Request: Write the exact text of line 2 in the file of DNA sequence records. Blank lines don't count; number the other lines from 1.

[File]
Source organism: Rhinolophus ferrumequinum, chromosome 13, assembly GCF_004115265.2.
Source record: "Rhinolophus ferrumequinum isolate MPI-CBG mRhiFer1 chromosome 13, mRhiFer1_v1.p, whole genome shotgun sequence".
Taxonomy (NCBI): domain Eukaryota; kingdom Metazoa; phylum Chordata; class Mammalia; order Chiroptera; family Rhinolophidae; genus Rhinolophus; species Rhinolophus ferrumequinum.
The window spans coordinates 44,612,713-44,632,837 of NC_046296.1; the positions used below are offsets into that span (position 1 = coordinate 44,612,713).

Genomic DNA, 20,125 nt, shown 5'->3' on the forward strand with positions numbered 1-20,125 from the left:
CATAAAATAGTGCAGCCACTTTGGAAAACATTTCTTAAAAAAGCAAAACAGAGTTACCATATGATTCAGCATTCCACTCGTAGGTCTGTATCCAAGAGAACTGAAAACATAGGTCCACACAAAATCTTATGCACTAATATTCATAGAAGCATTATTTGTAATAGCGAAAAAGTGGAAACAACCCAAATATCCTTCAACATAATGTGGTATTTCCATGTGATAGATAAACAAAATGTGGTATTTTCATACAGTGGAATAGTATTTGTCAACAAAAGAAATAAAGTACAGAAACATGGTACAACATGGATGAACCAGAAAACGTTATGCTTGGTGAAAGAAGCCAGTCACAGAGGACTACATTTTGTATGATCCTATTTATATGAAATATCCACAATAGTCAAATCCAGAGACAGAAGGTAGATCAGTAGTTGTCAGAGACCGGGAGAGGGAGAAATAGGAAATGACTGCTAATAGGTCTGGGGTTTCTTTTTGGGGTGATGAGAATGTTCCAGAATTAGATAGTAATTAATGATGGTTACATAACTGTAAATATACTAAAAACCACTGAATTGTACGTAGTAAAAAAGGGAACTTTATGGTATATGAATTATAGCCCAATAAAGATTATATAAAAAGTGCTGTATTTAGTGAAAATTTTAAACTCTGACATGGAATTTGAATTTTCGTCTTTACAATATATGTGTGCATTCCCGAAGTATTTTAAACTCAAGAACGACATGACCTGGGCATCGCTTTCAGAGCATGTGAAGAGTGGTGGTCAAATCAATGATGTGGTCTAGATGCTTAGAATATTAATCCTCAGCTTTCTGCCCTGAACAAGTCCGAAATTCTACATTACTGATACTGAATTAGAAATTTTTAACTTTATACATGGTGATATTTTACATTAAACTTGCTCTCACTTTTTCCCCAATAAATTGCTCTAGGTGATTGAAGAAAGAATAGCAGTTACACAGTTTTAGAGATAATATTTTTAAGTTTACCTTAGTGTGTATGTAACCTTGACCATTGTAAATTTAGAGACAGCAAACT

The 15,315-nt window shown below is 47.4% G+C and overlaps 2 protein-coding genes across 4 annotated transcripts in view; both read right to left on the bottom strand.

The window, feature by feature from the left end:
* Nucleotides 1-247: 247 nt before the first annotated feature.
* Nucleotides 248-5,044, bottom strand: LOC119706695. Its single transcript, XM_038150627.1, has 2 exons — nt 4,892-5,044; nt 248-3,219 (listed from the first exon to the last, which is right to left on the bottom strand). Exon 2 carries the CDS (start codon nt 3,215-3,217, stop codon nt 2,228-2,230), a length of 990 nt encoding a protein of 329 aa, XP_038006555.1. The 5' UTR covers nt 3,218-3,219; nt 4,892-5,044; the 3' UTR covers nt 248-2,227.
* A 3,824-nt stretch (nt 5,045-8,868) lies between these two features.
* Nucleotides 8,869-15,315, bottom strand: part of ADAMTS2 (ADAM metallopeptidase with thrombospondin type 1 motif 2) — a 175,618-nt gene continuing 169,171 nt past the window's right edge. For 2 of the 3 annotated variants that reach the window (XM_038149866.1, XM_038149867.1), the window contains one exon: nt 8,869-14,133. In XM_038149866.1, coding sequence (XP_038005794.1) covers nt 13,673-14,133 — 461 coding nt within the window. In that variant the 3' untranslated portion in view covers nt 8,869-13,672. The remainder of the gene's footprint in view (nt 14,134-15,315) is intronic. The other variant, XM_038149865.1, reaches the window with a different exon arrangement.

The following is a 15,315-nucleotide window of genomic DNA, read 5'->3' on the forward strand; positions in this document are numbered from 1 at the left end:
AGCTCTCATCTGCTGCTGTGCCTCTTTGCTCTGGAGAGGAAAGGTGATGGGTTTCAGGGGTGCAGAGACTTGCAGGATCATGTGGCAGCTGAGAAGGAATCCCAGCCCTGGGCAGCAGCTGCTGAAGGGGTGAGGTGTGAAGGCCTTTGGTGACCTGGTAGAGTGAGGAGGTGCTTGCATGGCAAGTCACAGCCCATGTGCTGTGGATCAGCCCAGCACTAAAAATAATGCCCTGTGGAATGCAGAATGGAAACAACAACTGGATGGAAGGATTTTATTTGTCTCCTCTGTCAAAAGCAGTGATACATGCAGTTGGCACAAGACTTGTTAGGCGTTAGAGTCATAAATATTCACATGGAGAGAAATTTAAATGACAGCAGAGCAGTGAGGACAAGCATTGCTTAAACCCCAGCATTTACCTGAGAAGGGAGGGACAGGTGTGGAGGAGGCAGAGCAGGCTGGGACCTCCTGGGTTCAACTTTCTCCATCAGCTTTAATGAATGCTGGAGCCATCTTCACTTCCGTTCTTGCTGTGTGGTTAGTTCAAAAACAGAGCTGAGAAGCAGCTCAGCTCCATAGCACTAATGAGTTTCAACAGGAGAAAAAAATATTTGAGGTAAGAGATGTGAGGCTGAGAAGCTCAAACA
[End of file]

Source record: "Rhinolophus ferrumequinum isolate MPI-CBG mRhiFer1 chromosome 13, mRhiFer1_v1.p, whole genome shotgun sequence".